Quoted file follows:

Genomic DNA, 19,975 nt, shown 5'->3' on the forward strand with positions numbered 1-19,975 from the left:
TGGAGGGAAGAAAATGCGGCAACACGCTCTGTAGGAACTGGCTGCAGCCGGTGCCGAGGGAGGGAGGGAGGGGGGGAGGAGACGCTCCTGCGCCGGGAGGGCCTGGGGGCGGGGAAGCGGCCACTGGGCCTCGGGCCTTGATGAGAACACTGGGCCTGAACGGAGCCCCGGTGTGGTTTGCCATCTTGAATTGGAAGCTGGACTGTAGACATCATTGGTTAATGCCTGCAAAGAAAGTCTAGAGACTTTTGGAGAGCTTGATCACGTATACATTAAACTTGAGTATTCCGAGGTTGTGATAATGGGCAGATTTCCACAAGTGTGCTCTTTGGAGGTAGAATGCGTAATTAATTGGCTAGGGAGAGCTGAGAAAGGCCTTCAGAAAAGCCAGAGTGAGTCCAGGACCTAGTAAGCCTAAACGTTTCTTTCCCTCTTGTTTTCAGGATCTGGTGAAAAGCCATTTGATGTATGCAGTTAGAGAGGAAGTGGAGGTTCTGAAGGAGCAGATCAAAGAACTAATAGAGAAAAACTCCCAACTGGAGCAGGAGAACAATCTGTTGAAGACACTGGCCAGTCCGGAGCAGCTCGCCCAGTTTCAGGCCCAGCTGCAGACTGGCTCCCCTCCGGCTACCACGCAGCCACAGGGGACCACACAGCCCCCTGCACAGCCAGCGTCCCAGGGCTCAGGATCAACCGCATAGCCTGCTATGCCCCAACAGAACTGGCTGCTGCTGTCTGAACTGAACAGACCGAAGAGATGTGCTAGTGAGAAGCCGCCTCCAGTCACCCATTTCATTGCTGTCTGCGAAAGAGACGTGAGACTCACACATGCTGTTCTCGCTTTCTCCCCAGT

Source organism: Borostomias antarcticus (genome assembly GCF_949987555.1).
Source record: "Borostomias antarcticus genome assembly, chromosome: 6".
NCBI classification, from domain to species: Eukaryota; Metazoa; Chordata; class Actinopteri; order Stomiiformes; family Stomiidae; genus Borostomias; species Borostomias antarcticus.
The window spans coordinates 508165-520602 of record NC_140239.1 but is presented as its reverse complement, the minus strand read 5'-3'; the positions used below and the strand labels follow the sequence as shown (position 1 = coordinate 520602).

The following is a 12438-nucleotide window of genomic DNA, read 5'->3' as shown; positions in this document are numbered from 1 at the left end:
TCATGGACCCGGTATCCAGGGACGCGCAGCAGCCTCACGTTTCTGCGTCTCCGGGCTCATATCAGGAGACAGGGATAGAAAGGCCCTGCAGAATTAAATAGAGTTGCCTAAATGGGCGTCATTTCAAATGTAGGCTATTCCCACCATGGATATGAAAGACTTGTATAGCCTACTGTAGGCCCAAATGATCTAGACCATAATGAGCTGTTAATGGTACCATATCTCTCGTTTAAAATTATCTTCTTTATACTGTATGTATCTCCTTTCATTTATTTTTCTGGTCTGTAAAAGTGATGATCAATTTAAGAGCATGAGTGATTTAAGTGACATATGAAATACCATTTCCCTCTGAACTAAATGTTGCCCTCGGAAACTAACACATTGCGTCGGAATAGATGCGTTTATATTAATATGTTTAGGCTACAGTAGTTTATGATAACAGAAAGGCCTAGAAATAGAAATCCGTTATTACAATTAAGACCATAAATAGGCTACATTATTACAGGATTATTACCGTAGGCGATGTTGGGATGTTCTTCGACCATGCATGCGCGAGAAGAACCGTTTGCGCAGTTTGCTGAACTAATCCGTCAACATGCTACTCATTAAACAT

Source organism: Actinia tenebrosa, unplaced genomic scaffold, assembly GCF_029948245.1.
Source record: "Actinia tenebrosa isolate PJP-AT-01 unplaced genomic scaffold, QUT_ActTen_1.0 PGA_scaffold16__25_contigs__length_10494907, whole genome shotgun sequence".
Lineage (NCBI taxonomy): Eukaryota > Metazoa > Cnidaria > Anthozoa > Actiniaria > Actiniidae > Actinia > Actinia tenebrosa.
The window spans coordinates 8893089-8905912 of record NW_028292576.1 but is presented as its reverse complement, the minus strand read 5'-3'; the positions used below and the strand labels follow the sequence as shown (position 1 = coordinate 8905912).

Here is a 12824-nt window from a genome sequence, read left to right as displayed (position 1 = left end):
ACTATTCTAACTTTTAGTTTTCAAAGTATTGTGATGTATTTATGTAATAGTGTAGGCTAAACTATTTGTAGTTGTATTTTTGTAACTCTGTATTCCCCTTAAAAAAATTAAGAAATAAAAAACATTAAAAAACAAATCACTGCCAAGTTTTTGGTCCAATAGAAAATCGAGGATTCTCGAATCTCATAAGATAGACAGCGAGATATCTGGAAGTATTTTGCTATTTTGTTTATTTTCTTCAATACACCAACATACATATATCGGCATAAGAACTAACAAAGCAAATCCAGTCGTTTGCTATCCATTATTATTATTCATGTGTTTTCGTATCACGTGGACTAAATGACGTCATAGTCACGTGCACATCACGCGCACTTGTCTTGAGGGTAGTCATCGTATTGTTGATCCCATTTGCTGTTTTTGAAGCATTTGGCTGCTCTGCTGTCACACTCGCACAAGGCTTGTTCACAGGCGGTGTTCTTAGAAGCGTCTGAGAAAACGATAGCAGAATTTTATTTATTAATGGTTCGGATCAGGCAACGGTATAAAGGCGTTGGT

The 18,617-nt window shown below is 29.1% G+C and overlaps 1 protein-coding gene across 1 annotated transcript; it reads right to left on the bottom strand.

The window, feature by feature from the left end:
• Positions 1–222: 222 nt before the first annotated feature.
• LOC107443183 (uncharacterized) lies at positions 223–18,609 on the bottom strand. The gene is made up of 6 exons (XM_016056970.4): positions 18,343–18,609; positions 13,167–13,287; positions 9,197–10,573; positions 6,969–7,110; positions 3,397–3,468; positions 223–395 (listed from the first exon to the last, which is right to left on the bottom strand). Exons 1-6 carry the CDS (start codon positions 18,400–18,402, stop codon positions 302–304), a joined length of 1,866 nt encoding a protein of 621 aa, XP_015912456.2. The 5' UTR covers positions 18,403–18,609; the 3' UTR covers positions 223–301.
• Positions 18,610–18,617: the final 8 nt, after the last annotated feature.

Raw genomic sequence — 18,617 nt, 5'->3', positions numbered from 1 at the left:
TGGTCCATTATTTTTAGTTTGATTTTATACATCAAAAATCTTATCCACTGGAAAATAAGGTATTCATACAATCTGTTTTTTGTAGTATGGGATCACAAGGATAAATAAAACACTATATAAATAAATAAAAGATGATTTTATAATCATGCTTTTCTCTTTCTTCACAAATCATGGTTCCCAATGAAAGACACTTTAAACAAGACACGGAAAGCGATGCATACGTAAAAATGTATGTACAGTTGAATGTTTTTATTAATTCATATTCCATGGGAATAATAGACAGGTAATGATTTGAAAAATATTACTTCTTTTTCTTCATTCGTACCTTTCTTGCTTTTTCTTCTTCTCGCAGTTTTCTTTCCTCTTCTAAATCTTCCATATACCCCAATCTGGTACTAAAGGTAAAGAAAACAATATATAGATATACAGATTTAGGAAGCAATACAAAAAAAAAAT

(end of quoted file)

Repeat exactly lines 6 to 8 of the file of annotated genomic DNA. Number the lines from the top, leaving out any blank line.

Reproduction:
The window spans coordinates 508165-520602 of record NC_140239.1 but is presented as its reverse complement, the minus strand read 5'-3'; the positions used below and the strand labels follow the sequence as shown (position 1 = coordinate 520602).

The following is a 12438-nucleotide window of genomic DNA, read 5'->3' as shown; positions in this document are numbered from 1 at the left end:
TCATGGACCCGGTATCCAGGGACGCGCAGCAGCCTCACGTTTCTGCGTCTCCGGGCTCATATCAGGAGACAGGGATAGAAAGGCCCTGCAGAATTAAATAGAGTTGCCTAAATGGGCGTCATTTCAAATGTAGGCTATTCCCACCATGGATATGAAAGACTTGTATAGCCTACTGTAGGCCCAAATGATCTAGACCATAATGAGCTGTTAATGGTACCATATCTCTCGTTTAAAATTATCTTCTTTATACTGTATGTATCTCCTTTCATTTATTTTTCTGGTCTGTAAAAGTGATGATCAATTTAAGAGCATGAGTGATTTAAGTGACATATGAAATACCATTTCCCTCTGAACTAAATGTTGCCCTCGGAAACTAACACATTGCGTCGGAATAGATGCGTTTATATTAATATGTTTAGGCTACAGTAGTTTATGATAACAGAAAGGCCTAGAAATAGAAATCCGTTATTACAATTAAGACCATAAATAGGCTACATTATTACAGGATTATTACCGTAGGCGATGTTGGGATGTTCTTCGACCATGCATGCGCGAGAAGAACCGTTTGCGCAGTTTGCTGAACTAATCCGTCAACATGCTACTCATTAAACAT